Ekwonu Comfortable With Move to Guard

Brett Friedlander

Coach Dave Doeren and his NC State football staff worked as many players as possible at multiple positions this preseason as a hedge against possible coronavirus losses.

It's a strategy that has also allowed the Wolfpack to put as many of its best players onto the field at the same time.

Case in point: The offensive line.

As a result of the cross-training effort, Doeren and line coach John Garrison have been able to shift tackle Ickey Ekwonu over to guard to make room for graduate tackle Tyrone Riley, who missed all last season with a foot injury.

"(Ekwonu) was a guard in high school, so it’s a position he’s played," Doeren said in a virtual media conference earlier this week. "For us to be able to get our top five out there, we felt that having Tyrone and Ikem on the left allowed us to have that. You see (Justin) Witt and Joe (Sculthorpe) on the right and then Grant (Gibson) at center.

And then behind those guys, we’ve got some depth where we can rotate on the O-Line. Ikem can always bounce back out to left tackle if Tyrone gets tired. Tim McKay’s had a great camp for us too and he’s a guy that we expect to see. So there’s some rotation that will happen throughout the game."

Ekwonu, a 6-foot-4, 325-pound sophomore was one of the surprises during a disappointing 2019 season.

Despite enrolling just before the start of preseason camp, he proved to be a fast learner and catapulted quickly up State's depth chart. He played 19 snaps in his first college game, the season opener against East Carolina and 50 the next week against Western Carolina.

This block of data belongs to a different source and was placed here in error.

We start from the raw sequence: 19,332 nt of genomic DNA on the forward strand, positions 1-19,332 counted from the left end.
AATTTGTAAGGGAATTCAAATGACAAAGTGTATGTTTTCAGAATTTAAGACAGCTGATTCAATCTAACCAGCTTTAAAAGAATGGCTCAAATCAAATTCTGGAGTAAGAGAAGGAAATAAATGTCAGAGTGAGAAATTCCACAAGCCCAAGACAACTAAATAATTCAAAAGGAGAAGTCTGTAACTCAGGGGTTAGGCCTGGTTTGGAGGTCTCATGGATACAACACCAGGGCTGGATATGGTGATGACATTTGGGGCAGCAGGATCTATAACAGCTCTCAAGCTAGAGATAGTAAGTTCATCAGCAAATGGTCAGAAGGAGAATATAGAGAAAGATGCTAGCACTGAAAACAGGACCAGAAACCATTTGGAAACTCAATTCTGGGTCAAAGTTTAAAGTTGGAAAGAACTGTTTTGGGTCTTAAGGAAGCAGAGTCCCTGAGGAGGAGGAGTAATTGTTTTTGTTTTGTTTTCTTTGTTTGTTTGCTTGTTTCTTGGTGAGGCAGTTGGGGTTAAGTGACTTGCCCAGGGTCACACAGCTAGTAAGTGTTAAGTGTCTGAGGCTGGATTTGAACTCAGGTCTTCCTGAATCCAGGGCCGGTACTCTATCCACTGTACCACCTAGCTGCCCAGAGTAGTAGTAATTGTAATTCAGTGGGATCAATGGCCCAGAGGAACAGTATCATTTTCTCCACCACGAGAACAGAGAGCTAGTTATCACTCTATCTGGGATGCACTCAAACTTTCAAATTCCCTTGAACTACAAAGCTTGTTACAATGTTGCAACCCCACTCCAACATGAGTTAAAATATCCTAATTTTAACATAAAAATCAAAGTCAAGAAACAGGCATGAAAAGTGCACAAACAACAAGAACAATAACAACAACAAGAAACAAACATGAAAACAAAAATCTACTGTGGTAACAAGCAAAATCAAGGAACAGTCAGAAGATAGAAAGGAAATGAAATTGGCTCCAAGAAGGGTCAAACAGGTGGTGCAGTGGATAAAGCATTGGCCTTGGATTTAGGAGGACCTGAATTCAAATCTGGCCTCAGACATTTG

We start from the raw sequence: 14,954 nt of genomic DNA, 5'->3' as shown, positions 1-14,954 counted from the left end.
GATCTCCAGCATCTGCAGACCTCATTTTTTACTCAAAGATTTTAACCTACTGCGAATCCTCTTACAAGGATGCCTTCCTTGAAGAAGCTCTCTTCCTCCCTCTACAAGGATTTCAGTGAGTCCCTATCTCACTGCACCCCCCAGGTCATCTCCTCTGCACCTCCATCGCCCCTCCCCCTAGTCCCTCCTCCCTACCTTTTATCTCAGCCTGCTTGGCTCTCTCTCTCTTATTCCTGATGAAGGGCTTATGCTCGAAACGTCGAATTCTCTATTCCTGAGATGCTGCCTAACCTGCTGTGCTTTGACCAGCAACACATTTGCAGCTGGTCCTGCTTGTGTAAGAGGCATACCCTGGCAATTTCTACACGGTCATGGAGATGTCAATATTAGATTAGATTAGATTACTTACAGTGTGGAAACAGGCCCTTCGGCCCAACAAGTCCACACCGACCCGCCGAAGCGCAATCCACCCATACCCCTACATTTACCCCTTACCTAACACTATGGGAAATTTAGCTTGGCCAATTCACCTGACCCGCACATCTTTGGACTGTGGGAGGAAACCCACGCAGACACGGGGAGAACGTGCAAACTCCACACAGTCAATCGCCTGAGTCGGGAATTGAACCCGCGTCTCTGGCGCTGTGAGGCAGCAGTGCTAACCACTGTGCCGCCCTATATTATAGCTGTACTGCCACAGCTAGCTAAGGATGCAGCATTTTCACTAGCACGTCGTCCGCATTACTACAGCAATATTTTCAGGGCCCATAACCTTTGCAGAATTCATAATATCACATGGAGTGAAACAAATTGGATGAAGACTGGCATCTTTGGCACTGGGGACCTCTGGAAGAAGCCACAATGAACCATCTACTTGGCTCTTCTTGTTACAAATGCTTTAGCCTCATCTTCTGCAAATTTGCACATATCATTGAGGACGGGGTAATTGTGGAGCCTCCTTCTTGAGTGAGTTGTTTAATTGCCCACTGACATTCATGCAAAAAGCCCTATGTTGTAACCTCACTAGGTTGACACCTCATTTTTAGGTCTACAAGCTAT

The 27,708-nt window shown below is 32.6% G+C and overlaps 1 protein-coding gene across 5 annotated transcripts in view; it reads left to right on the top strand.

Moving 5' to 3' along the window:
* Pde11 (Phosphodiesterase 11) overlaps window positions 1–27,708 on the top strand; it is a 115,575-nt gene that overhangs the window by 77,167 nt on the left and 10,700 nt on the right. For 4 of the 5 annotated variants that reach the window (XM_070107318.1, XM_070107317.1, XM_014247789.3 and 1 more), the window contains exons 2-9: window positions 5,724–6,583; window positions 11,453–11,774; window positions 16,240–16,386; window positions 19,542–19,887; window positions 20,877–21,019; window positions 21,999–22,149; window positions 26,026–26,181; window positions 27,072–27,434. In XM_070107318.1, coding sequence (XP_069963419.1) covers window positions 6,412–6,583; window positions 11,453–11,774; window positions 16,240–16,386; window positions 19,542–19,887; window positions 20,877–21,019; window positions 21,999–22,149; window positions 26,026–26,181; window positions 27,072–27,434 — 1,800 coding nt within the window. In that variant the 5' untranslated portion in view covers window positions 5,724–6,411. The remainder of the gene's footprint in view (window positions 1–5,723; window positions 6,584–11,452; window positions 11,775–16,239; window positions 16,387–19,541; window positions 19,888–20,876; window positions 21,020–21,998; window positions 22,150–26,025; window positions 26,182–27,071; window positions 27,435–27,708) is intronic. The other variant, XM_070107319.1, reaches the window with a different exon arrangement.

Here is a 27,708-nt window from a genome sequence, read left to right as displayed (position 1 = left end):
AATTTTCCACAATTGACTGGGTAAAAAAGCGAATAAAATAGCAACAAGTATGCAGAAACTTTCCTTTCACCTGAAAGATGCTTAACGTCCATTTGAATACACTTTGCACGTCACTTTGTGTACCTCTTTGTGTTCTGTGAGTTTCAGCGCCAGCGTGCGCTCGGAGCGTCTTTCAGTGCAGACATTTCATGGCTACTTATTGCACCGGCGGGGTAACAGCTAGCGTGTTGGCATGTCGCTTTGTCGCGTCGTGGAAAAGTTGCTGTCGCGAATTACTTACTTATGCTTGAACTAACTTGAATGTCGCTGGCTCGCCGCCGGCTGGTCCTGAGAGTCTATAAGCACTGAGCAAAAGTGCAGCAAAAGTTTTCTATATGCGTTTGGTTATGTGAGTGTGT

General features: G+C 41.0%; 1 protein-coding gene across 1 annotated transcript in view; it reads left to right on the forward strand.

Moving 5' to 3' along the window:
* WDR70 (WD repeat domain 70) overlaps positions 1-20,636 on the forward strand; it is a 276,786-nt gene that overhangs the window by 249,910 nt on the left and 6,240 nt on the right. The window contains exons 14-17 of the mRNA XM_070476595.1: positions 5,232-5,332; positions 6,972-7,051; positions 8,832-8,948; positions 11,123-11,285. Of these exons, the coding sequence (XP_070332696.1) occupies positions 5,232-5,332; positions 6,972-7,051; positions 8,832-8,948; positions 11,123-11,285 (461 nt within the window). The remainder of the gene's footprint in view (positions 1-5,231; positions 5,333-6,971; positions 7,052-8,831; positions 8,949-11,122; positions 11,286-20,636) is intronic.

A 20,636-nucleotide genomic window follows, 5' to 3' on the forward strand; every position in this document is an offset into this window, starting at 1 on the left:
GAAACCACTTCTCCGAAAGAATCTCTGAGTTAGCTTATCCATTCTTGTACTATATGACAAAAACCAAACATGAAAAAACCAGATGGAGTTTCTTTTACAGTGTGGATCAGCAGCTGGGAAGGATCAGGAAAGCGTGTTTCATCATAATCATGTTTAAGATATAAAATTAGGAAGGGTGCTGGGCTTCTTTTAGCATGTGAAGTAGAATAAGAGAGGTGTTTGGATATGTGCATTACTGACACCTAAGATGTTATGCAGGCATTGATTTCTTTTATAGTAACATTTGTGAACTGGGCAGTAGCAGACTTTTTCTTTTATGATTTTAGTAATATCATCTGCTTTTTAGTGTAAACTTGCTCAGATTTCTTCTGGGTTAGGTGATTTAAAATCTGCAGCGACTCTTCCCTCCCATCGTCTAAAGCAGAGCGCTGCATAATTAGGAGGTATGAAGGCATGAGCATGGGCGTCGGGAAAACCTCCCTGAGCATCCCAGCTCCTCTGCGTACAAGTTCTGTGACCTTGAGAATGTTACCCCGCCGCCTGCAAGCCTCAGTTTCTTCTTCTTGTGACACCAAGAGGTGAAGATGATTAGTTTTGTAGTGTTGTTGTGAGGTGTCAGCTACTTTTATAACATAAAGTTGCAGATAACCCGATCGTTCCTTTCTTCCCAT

By game six, he was a starter at left tackle. It was a position he never relinquished on his way to earning Freshman All-American honors by the Football Writers Association of America.

As little trouble as Ekwonu had in making such a smooth transition from high school to college, moving over one spot on the offensive line has been a piece of cake by comparison.

“I played guard in high school. I'm confident in guard,” he said. "I like guard a lot so the transition I'm just, wherever the team wanted me to play, I was ready to play. 

"It also goes to Coach Garrison's leadership because tackle and guard are different positions. Just getting me ready to play at guard on the college level is something he helped me with."


Although Ekwonu is the youngest and least experienced member of a unit that includes a sixth-year veteran, two fifth-year seniors and a junior who started every game a year ago, he said he doesn't feel pressure to live up to a standard set by his older linemates.

“Pressure doesn't really affect me much," he said. "I think that stems from my wrestling background. In the sport of wrestling, it's very much one-on-one, man-on-man. Everything you do on that mat is seen by everybody, so growing up with that I just felt pressure in situations like that just fade away.

"It’s really easy not to feel pressure when you’re confident, and I am confident in the guys around me, the game plan, all the coaches,” he said. “I know they have put us all in a spot to be successful. When you have confidence from all over, it’s really easy to not feel pressure.”

Ekwonu doesn't just have confidence in himself. Because of the depth, experience and versatlity around him, he believes that State's offensive line will prove to be among the best in the ACC this season.

"(There's) a lot of guys that can play," the Charlotte native said. "It's a lot of different lineups we can use. I really think the ceiling and the potential for the o-line moving forward is really high. I'm really excited about the group of guys I have and to prove everybody wrong."

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